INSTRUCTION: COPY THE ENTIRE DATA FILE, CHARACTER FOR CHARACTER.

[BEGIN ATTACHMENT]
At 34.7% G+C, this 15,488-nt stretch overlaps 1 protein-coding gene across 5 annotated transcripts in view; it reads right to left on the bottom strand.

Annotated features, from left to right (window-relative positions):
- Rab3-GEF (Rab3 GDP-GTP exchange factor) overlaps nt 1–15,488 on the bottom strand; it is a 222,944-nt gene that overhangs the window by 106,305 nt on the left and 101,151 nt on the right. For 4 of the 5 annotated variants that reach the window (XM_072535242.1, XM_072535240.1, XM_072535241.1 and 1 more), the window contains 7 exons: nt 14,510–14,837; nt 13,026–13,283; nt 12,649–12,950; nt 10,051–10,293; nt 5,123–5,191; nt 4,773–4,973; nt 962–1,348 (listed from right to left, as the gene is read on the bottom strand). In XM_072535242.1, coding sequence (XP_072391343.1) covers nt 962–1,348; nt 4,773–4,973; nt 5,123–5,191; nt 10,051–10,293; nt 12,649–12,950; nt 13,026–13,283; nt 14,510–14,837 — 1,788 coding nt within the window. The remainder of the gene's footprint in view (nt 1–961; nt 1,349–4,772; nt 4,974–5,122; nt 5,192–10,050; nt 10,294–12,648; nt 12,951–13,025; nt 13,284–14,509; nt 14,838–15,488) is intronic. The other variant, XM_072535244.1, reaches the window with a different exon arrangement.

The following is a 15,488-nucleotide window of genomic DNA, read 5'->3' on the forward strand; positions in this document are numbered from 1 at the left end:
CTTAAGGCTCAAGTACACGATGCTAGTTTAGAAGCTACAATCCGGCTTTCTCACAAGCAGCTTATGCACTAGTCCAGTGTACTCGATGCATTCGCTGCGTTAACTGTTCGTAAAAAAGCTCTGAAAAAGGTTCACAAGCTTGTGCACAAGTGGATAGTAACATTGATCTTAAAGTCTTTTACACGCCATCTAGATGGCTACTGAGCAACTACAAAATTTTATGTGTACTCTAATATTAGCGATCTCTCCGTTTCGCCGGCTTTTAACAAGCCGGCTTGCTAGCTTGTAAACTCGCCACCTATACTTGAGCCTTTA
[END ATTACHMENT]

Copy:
At 34.7% G+C, this 15,488-nt stretch overlaps 1 protein-coding gene across 5 annotated transcripts in view; it reads right to left on the bottom strand.

Annotated features, from left to right (window-relative positions):
- Rab3-GEF (Rab3 GDP-GTP exchange factor) overlaps nt 1–15,488 on the bottom strand; it is a 222,944-nt gene that overhangs the window by 106,305 nt on the left and 101,151 nt on the right. For 4 of the 5 annotated variants that reach the window (XM_072535242.1, XM_072535240.1, XM_072535241.1 and 1 more), the window contains 7 exons: nt 14,510–14,837; nt 13,026–13,283; nt 12,649–12,950; nt 10,051–10,293; nt 5,123–5,191; nt 4,773–4,973; nt 962–1,348 (listed from right to left, as the gene is read on the bottom strand). In XM_072535242.1, coding sequence (XP_072391343.1) covers nt 962–1,348; nt 4,773–4,973; nt 5,123–5,191; nt 10,051–10,293; nt 12,649–12,950; nt 13,026–13,283; nt 14,510–14,837 — 1,788 coding nt within the window. The remainder of the gene's footprint in view (nt 1–961; nt 1,349–4,772; nt 4,974–5,122; nt 5,192–10,050; nt 10,294–12,648; nt 12,951–13,025; nt 13,284–14,509; nt 14,838–15,488) is intronic. The other variant, XM_072535244.1, reaches the window with a different exon arrangement.

The following is a 15,488-nucleotide window of genomic DNA, read 5'->3' on the forward strand; positions in this document are numbered from 1 at the left end:
CTTAAGGCTCAAGTACACGATGCTAGTTTAGAAGCTACAATCCGGCTTTCTCACAAGCAGCTTATGCACTAGTCCAGTGTACTCGATGCATTCGCTGCGTTAACTGTTCGTAAAAAAGCTCTGAAAAAGGTTCACAAGCTTGTGCACAAGTGGATAGTAACATTGATCTTAAAGTCTTTTACACGCCATCTAGATGGCTACTGAGCAACTACAAAATTTTATGTGTACTCTAATATTAGCGATCTCTCCGTTTCGCCGGCTTTTAACAAGCCGGCTTGCTAGCTTGTAAACTCGCCACCTATACTTGAGCCTTTA